A BoK forms the basis for competent practice in a profession and therefore should be capability (skill) based instead of being based on processes, methods or artifacts. A degree of method is required of course, but given the vast number of contexts architects deal with throughout their careers, it is a mistake to enforce a single prescriptive process to those environments. Trying to enforce a large framework on a small agile organization is as much risk as not having any relevant method at all. Throughout the ITABoK, we have attempted to keep the focus on the people as opposed to the process or artifacts while allowing for the benefit of using an artifact or method based framework.

Baseline For Specializations

A Body of Knowledge should be a foundation for all specializations within the field instead of a representation of a single specialization.
In today’s world each ‘type’ of architect treats their body of knowledge as separate. Many of our practicioners will describe a business and a software architect as fundamentally different. In many ways this is accurate. The day in and day out work of the differing types of architects is distinctly different. Unfortunately, however, in current practice, our customers do not make this distinction nor understand such nuanced definitions. A business architect and a solution architect must have a shared basis for communication and professional practice to meet the expectations of customers and employers and to effectively deliver on the full value of architecture to an organization.
Although the reasons behind this are continually debated, they boil down to the following:

  1. The variety of practice, consulting and success do not yet reflect differences in the background of the primary specializations (business, information, infrastructure, and software).
  2. The customer is not yet sophisticated enough to know when to request one type of architect versus another. (Imagine a customer requesting a surgeon when they need a psychiatrist or podiatrist).
  3. The value of architecture as a whole is not fully understood, thus all specializations suffer.
  4. The career path of specialists is sufficiently varied that there is a need to unify the skills first before further diversification.

Distinguish the Core Value of the Profession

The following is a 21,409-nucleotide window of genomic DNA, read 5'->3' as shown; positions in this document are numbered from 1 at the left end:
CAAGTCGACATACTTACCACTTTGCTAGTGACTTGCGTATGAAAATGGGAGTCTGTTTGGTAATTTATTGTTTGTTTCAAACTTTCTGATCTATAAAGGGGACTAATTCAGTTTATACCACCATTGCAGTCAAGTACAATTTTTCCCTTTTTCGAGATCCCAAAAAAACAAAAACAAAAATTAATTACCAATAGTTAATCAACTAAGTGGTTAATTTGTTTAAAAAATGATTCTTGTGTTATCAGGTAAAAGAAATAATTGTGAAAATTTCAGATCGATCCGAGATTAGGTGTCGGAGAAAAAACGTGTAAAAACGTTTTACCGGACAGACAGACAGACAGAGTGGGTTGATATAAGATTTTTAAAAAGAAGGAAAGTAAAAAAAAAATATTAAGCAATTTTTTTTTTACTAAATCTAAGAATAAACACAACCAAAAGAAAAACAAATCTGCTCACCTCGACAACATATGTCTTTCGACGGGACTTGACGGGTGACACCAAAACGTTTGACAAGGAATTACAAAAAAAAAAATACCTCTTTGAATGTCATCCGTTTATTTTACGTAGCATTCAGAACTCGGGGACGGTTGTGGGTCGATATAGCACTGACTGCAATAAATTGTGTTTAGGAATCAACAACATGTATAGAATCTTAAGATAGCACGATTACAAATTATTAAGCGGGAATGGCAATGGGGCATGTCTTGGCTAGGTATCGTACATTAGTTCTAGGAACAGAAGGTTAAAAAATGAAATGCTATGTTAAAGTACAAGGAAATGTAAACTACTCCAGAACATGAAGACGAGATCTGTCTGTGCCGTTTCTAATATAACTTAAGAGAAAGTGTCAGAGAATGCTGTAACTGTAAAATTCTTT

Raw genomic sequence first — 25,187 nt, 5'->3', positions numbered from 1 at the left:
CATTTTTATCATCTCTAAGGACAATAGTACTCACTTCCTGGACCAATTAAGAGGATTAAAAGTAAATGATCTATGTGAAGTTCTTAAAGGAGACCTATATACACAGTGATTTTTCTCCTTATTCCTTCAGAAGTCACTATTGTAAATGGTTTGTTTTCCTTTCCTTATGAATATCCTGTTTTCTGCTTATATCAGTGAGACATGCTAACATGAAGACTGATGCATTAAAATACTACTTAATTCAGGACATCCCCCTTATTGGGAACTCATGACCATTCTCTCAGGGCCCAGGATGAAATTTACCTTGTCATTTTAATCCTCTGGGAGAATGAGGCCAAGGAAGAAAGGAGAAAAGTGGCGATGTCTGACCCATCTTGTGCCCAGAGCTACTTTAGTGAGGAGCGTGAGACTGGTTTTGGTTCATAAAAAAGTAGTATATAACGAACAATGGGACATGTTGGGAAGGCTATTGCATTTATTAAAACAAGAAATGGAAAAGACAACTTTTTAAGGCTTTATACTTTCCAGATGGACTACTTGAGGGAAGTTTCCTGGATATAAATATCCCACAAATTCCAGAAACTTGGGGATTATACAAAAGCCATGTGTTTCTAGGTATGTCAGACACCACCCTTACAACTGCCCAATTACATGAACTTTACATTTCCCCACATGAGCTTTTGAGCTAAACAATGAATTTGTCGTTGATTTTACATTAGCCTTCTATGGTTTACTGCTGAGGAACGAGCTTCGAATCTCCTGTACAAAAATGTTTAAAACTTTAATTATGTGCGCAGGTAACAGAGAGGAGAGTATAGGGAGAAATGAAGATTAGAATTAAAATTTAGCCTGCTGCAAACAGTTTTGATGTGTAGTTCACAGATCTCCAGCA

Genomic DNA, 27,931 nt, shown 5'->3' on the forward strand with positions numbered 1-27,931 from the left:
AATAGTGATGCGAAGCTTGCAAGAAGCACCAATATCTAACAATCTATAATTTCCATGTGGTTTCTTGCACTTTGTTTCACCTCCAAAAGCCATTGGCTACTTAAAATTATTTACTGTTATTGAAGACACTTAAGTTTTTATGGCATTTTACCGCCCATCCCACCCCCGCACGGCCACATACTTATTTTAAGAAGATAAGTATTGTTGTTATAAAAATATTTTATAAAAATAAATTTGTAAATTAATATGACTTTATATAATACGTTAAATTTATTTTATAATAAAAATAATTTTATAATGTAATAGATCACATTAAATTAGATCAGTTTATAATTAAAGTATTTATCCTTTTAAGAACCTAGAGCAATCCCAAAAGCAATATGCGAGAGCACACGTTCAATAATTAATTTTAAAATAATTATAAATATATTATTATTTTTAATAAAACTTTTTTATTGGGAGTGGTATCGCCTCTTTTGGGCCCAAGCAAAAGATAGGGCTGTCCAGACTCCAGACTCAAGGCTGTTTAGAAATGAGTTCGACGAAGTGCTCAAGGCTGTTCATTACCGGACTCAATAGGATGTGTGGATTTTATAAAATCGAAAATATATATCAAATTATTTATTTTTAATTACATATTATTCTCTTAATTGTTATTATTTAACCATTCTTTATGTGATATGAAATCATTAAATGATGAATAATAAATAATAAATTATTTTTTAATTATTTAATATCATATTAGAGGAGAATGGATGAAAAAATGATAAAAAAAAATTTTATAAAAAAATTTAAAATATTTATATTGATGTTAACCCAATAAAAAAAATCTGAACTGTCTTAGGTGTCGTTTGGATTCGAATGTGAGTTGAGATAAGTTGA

A Body of Knowledge must distinguish a primary value proposition for the profession. While it is not commonly understood in our professional practice, architects of all types must have a primary value proposition to society and customers to be successful. This is well understood at a personal level with existing professions. For example, it is not necessary to clarify why one would use a building architect. Nor are accountants confused with medical doctors. One does not take their broken arm to an attorney. Each of these professions has distinguished their core value proposition independently from other professions and they have done so to the degree that lay people understand it. Unfortunately, architecture still suffers from an inability to agree on this value proposition. In many circles there is a constant struggle to define the one thing that all architects must do well. The BoK must successfully define this to be successful.

Iasa and the Requirements

As we said, Iasa members and thought leaders are fully aware that not all current architects will fully agree with our method of meeting these requirements. However, we feel confident that our answers to them justify the existence of this body of knowledge and are a valuable addition to the global population and professionalization of architects. We claim that the ITABoK represents the single best instantiation of a professionals capabilities and does more to aid in the success of the profession than a single framework. For example, currently TOGAF stands as the most common form of architect certification and yet is meaningless inside of US government agencies (where FEAF is supreme) as well as many other types of companies and environments. The Iasa BoK allows for and encourages the use of both of these frameworks (or any others), if they are applicable, and we have created a BoK which can be used with any of them. In areas of incompatibility we simply ask that instead of complaining, you join us in creating an effective mapping and improve those areas of support.